Summiting Kilimanjaro, the highest mountain in Africa, is a dream for many adventure enthusiasts. However, reaching the summit is a challenging task that requires physical and mental endurance. One of the unique features of climbing Kilimanjaro is that climbers start their ascent to the summit in the middle of the night.
The question is, why do climbers summit Kilimanjaro at night? There are several reason for it, continue reading to find out.
Better Chance Of Clear Weather
Climbing Kilimanjaro can be a challenging and unpredictable experience, with weather conditions changing rapidly and unexpectedly. Even though the mountain is located near the equator, it is tall enough to create its own weather patterns. This means that it is subject to a variety of weather, including high winds, heavy rain, and snow. Most of the time this occurs during the afternoon and dies down once the sun sets. To increase the chances of reaching the summit in clear weather, you’ll begin the final ascent around 11 PM, when the weather is typically more stable and predictable.
Acclimatization is the process by which the body adapts to higher altitudes and lower levels of oxygen. Climbing Kilimanjaro can be particularly challenging because the altitude gain is quite rapid, and the air pressure and oxygen levels decrease as you climb higher. By starting the final ascent at night, climbers have the advantage of being able to gradually acclimatize to the higher altitude over several hours, rather than making a rapid ascent during the day.
Avoiding Sun Exposure
Another advantage of climbing Kilimanjaro at night is that it allows climbers to avoid prolonged exposure to the sun, which can be particularly intense at high altitudes. The UV radiation at high altitude is much stronger than at lower elevations, and the sun’s rays can cause sunburn, dehydration, and other health problems. Climbing at night, allows climbers to minimize their exposure to the sun’s harmful rays and reduce their risk of sunburn and other health problems.
More Time To Rest
Climbing Kilimanjaro is a physically demanding activity that requires a lot of energy and stamina. The final ascent to the summit can take anywhere from 6 to 10 hours, depending on the route and the pace of the climbers. By starting the ascent at night, climbers have the advantage of being able to rest during the day, when the temperatures are higher and the sun is shining. This allows them to conserve their energy and be better prepared for the final push to the summit.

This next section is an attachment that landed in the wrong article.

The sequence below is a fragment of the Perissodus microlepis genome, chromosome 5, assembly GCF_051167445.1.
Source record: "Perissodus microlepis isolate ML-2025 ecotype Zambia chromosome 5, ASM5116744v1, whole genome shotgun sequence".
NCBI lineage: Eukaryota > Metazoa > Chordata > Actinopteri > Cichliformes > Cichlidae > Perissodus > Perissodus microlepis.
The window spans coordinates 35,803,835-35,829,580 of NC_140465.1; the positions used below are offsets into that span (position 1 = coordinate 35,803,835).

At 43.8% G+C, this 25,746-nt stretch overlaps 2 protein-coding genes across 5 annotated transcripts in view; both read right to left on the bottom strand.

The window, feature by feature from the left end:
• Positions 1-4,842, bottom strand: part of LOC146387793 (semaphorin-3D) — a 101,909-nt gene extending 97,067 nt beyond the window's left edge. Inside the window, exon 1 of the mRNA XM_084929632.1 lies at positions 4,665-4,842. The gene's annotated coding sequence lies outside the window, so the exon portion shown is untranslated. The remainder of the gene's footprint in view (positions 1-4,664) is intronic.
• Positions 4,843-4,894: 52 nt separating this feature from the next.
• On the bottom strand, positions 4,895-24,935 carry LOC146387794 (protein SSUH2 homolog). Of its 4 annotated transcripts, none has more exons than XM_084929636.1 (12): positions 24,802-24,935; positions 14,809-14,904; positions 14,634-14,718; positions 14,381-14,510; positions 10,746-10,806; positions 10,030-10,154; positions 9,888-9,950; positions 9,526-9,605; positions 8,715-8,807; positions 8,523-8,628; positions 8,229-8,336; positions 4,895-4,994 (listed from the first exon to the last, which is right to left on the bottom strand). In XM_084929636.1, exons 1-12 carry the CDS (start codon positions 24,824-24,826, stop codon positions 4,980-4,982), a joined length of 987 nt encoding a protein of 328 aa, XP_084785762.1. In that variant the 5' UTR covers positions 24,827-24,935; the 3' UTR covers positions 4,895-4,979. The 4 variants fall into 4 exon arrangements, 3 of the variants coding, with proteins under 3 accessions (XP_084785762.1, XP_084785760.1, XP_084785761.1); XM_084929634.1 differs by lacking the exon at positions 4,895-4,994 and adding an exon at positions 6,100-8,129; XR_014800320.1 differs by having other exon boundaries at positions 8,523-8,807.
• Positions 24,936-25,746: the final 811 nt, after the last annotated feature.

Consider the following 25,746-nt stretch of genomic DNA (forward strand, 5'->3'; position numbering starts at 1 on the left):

Spectacular Sunrise Views
One of the most breathtaking experiences of climbing Kilimanjaro is watching the sunrise from the summit. The view from the top of the mountain is truly awe-inspiring. You’ll be amazed by the panoramic views of the surrounding landscape and the sun rising over the horizon. By starting the final ascent at night, climbers have the advantage of reaching the summit in time to watch the sunrise, which is one of the most memorable moments of the entire climb.
The day you head to the summit is the most grueling day. You’ll be hiking for up to 14 hours. Starting at night and finishing during the day is better mentally. Finishing your hike after a long of hiking can potentially have a mentally negative effect.
Finally, climbing Kilimanjaro at night has been shown to increase summit success rates. According to some studies, climbers who start their final ascent in the early hours of the morning are more likely to reach the summit than those who start later in the day. This is because climbers who start early have a better chance of encountering clear weather, avoiding sun exposure, and being well-rested and acclimatized for the final push to the summit.
Climbing Kilimanjaro at night offers several advantages, including better chances of clear weather, better acclimatization, avoiding sun exposure, more time to rest, spectacular sunrise views, and higher summit success rates. While climbing at night can be challenging and require extra preparation and planning, it is a unique and rewarding experience that many climbers find to be the highlight of their trek.